8 Things People Get Wrong When They Start Exercising
Kicking off an exercise routine for the first time is one of the hardest things to do. We see fitness around us in so many different ways — infomercials for new ab gadgets, billboards of people running in packs, and fashion spreads of yogis. While it's great to be surrounded by so much motivation, it doesn't leave us with many instructions on how to get started. And we all have to start somewhere.
As a yoga teacher and a person who has been in the fitness world for a long time, I've seen a lot of people crash and burn not long after they've started a new workout regimen. I've also witnessed a lot of success stories too, of people whose lives changed for the better because they began the right way. Not only are there many physical benefits of kicking off your exercise with a positive bang, but if you pull it off, your workout becomes anything but an obligatory, boring activity. I should know — I was in that position of being bored a thousand times before, until I finally found a way to make the workout habit stick.
If you're thinking about taking up exercise on a more regular basis, set yourself up for success by avoiding these eight things people usually get wrong when they first start exercising.
1. They Exercise Too Often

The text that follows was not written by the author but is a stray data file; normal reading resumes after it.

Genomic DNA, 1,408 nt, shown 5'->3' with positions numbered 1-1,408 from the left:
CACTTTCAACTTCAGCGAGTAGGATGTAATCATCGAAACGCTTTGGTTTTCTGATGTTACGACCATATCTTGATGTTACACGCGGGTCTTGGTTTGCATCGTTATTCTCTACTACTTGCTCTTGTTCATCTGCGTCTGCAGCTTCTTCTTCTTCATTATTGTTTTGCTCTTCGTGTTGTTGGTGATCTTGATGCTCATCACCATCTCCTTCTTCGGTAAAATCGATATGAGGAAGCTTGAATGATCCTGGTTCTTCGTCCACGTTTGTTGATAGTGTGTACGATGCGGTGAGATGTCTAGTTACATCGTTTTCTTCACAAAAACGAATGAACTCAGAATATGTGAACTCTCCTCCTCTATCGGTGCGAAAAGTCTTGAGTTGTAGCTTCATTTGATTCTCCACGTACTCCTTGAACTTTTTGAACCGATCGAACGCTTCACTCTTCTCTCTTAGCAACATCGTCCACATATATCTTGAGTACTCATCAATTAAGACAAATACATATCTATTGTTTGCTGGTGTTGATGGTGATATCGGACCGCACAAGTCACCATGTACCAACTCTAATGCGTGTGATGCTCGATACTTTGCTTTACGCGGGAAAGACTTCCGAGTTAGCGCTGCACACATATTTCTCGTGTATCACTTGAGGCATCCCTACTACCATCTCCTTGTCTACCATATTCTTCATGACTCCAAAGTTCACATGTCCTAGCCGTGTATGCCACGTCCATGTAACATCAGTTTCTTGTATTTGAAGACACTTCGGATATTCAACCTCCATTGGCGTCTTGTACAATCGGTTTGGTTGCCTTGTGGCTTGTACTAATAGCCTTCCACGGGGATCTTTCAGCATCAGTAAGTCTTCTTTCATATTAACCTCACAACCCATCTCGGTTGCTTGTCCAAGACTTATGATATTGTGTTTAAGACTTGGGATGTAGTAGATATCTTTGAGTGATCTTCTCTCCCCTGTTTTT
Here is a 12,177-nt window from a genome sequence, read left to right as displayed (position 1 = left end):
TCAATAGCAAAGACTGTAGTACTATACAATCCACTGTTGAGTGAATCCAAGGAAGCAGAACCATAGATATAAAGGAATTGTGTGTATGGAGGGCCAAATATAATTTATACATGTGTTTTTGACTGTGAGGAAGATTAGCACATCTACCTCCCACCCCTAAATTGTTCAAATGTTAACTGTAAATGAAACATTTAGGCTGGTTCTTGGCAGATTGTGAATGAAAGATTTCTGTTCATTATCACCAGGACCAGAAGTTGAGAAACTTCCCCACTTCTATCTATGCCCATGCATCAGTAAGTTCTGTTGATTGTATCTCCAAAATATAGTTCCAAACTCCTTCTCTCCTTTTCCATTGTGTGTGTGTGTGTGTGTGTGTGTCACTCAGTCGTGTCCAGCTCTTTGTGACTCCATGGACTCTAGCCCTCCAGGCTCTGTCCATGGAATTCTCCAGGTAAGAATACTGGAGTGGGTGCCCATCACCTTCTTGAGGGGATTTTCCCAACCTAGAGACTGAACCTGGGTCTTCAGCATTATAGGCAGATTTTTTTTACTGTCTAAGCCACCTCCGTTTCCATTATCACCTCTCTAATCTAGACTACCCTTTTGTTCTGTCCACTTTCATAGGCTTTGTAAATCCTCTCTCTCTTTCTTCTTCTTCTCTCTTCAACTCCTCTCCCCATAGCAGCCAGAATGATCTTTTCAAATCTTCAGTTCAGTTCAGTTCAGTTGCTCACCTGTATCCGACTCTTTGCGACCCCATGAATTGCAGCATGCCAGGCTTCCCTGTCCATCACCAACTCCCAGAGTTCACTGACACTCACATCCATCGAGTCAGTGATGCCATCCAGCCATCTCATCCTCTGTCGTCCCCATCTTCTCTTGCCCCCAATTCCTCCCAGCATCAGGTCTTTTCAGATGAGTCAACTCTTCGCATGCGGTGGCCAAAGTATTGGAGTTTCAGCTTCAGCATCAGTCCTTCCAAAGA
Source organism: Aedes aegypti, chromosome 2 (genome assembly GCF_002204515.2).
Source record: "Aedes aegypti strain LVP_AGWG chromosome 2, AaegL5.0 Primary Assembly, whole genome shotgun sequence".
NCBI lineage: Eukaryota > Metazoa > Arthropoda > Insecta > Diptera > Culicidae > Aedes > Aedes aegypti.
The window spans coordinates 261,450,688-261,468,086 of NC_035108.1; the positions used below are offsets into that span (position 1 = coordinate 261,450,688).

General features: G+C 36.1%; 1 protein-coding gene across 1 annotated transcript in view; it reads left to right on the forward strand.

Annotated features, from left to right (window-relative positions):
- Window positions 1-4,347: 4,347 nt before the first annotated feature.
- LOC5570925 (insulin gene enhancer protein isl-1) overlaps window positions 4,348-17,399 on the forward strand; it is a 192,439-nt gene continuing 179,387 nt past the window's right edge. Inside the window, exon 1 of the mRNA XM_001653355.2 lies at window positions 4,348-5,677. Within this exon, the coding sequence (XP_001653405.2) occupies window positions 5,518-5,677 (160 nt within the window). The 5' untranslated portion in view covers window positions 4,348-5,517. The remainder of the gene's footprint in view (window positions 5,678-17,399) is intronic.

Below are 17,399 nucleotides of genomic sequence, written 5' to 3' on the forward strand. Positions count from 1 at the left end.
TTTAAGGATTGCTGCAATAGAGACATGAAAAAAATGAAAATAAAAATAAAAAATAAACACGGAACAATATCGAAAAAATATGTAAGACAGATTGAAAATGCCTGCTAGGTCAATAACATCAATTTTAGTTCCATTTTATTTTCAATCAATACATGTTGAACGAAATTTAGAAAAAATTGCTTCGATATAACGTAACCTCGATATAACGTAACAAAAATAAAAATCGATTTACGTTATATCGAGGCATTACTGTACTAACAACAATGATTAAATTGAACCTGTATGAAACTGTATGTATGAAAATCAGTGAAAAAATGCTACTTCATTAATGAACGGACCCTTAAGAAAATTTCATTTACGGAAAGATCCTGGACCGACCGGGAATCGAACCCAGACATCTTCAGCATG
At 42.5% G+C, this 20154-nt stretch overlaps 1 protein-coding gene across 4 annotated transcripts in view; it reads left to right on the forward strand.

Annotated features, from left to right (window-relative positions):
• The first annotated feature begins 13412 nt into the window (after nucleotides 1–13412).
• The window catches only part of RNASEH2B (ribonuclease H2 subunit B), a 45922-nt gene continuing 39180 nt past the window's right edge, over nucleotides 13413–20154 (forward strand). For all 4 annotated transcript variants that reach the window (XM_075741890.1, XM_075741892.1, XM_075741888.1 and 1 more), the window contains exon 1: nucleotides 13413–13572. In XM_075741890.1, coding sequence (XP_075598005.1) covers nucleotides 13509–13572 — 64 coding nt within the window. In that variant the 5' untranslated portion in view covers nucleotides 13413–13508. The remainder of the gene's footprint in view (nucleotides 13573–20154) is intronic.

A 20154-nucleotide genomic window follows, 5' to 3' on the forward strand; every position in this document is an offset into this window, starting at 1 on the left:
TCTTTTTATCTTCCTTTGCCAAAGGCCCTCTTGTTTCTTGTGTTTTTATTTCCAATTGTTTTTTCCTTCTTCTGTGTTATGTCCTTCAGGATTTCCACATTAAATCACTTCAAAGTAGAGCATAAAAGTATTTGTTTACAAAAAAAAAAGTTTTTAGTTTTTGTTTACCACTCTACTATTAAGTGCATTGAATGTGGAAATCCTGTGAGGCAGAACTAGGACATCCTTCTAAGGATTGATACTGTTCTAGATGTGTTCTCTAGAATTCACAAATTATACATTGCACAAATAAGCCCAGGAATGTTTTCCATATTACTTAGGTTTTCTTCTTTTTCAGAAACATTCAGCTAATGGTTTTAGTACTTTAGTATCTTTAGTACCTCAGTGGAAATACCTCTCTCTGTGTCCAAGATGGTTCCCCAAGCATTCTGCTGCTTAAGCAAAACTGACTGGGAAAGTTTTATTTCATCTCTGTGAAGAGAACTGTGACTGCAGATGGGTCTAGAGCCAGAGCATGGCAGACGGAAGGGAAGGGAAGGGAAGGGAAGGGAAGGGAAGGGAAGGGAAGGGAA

Chief exercise psychologist for the American Council on Exercise Cedric Bryant told WebMD that when people schedule too many workouts a week when they first start, it's extremely difficult to maintain a routine. It's likely that they lose interest very quickly and quit altogether not long after. It's recommended you get your blood pumping a couple of times a week at the beginning, even if you feel like you want to do more, just to get your body slowly adjusted to the new changes. You don't need to be in the gym every single day (nobody does, really), especially if you don't want to feel utterly exhausted by the time the weekend hits.
2. They Go Too Hard
It's easy to get so pumped up about a new workout that many people go too hard way too soon. Dr. Len Kravitz, an exercise scientist, told the Huffington Post that this is a very common mistake among first-timers, and it rarely ends in anything good. You could potentially injure yourself, which, trust me, is never a fun thing, or you could get so burnt out that you swear off exercising forever.
The goal is not to see just how high the heart rate can go, or figure out just how quickly you can fatigue those muscles. Take it easy, and commit to gradual progress. Experts suggest beginners start out with moderate exercise, just 30 minutes at a time, and slowly build up from there.
3. They Eat The Wrong Things Before & After Exercising
A little common sense goes a long way when it comes to the delicate relationship between food and exercise. The first rule is to make sure you're replenishing your body with a solid source of protein after you've wiped away the sweat. Think of a peanut butter shake or a veggie omelet. Obviously, stay away from artificial sugars and processed foods at all costs, including the sucrose-packed granola bars that market themselves as nourishing. Finally, keep an eye on those seemingly healthy choices out there that actually aren't that good for you pre-spin class, like hummus or flaxseeds, and eat a complex carb with protein, like peanut butter and toast, before your workout instead.